Jacob Weisberg tackles one of my favorite subjects in his latest column, asking, “Are Republicans losing their grip on reality?” As Weisberg sees it, “the current state of the national Republican Party” is burdened by a disturbing dynamic: “magical thinking trumps rationality.”
Some of this, he suggests, is the result of pandering. For example, New Jersey Gov. Chris Christie (R) refuses to say whether he accept the foundations of modern biology, probably because he knows his anti-science party wouldn’t like it if he said he acknowledged the reality of evolutionary biology.
…Christie is also someone who might want to run for president someday, or be selected as someone’s running mate. For those purposes, he must constantly ask himself the question: Am I about to say something to which a white, evangelical, socially conservative, gun-owning, Obama-despising, pro-Tea Party, GOP primary voter in rural South Carolina might object? By this standard, simple acceptance of the theory of evolution becomes a risky stance. To lie or to duck? Christie chose the option of ducking while signaling his annoyance at being put in this ridiculous predicament.
Moments like this point to a growing asymmetry in our politics. One party, the Democrats, suffers from the usual range of institutional blind spots, historical foibles, and constituency-driven evasions. The other, the Republicans, has moved to a mental Shangri-La, where unwanted problems (climate change, the need to pay the costs of running the government) can be wished away, prejudice trumps fact (Obama might just be Kenyan-born or a Muslim), expertise is evidence of error, and reality itself comes to be regarded as some kind of elitist plot.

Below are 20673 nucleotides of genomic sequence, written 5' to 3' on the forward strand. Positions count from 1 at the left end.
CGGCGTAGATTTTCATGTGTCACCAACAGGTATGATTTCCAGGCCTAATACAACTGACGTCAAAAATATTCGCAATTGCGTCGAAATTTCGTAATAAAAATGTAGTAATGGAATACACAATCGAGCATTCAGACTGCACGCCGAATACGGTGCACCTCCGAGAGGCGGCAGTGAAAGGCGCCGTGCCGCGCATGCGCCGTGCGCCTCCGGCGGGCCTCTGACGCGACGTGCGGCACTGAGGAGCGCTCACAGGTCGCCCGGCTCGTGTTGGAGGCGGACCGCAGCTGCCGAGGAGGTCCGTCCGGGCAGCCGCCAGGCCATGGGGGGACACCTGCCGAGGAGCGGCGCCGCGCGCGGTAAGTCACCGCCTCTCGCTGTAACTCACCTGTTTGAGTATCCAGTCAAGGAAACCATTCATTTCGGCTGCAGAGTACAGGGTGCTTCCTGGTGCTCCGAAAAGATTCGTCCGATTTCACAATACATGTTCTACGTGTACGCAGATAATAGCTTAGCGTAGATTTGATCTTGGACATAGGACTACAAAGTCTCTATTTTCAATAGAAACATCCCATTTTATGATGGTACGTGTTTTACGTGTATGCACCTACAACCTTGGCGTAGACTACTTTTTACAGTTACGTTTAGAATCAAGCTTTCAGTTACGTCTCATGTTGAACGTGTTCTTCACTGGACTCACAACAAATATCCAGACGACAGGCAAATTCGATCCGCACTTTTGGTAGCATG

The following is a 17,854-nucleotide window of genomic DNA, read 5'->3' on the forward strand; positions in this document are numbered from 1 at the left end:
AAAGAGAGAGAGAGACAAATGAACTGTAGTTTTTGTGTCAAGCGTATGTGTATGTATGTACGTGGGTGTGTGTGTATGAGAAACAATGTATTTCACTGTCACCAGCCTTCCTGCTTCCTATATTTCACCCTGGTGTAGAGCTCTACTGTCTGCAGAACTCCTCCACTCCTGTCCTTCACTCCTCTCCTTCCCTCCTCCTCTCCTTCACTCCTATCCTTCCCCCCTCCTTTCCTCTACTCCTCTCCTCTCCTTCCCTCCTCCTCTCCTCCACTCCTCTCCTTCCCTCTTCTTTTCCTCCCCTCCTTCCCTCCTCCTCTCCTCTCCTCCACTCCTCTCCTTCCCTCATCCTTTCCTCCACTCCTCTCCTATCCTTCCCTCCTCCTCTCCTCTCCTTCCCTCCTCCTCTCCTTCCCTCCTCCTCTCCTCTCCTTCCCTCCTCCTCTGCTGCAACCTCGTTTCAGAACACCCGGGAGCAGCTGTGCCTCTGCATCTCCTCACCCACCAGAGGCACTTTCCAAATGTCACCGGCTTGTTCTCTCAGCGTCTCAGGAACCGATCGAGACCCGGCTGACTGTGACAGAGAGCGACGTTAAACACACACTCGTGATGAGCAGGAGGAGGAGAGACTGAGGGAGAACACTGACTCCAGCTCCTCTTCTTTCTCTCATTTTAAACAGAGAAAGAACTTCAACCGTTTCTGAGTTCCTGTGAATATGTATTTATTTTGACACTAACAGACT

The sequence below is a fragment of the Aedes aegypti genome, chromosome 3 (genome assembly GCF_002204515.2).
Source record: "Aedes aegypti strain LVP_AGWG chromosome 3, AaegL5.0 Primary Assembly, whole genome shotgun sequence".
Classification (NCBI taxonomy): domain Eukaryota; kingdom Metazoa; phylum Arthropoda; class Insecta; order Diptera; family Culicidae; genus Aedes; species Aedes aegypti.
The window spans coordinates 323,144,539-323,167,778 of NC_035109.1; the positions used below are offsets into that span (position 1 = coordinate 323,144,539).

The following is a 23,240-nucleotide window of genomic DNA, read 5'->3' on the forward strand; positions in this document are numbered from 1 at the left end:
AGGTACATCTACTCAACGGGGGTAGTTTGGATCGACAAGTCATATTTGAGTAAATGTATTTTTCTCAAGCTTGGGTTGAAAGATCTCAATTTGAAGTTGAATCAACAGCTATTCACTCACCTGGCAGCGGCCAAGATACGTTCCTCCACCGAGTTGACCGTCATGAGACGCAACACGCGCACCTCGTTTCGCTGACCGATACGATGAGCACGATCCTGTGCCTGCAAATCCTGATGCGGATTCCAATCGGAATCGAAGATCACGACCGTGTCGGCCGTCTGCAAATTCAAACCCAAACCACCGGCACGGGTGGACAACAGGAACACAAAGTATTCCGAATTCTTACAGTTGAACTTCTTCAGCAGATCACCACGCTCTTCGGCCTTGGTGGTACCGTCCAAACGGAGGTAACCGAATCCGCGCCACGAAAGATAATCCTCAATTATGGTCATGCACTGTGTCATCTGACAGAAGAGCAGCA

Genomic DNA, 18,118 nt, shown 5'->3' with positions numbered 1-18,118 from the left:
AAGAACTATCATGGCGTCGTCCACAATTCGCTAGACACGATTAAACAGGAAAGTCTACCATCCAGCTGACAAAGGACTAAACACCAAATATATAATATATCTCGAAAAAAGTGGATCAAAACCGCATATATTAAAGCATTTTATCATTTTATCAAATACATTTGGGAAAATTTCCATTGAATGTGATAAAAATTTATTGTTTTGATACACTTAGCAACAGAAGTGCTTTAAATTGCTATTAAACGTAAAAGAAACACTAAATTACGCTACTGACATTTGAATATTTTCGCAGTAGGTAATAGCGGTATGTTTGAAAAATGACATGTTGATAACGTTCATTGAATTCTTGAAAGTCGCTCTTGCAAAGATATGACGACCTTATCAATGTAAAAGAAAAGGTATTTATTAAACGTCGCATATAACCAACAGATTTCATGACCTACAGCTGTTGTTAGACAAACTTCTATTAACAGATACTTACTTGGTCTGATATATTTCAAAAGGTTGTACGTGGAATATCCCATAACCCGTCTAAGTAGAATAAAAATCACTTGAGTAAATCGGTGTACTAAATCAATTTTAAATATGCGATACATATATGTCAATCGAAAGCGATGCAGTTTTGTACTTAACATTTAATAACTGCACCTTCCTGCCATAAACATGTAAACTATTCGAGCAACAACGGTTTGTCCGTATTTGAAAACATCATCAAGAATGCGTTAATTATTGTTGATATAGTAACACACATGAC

That’s true, but in some ways, it’s largely a secondary problem. In Christie’s case, the issue here isn’t whether the governor is actually uncomfortable with reality — few seriously believe Christie rejects evolution — but rather his discomfort with his party’s nuttiness. This is, in a way, vaguely reassuring — given a choice between a governor who believes nonsense and a governor reluctant to admit he doesn’t believe nonsense, the latter is preferable to the former.
But the larger problem is more expansive, and obviously goes well beyond Christie offending GOP activists with support for biology. Rather, the more pressing issue is the nuttiness that’s sincere and has nothing to do with pandering to the ignorant.
It includes economic, fiscal, and monetary policy. It obviously includes climate science. The more one considers a host of other issues — remember the bizarre GOP claims during the health care debate? — the more it reinforces Weisberg’s observation.
Even after the release of Obama’s birth certificate … nearly one-quarter of Republicans still refuse to believe that the president was born in the United States. Conspiracy thinking is flourishing on the right like no time since the McCarthy era. The GOP rank and file is in desperate need of a cold shower, a slap in the face, a wake-up call. But instead of telling the base to get a grip on reality, the party’s leaders are chasing after the delusional mob.
I remember about two years ago, when it seemed GOP politics had passed the point of no return, I heard from some credible, old-school Republicans who suggested it was a phase. This too shall pass, they said. The combination of the economic crisis, the ’06 and ’08 cycles, and the right-wing rejection of President Obama’s legitimacy (and race) created a toxic cocktail, but the party’s sanity would return eventually.
I’d love to believe that’s true, but under the circumstances, I don’t see sensibility anywhere on the Republican horizon.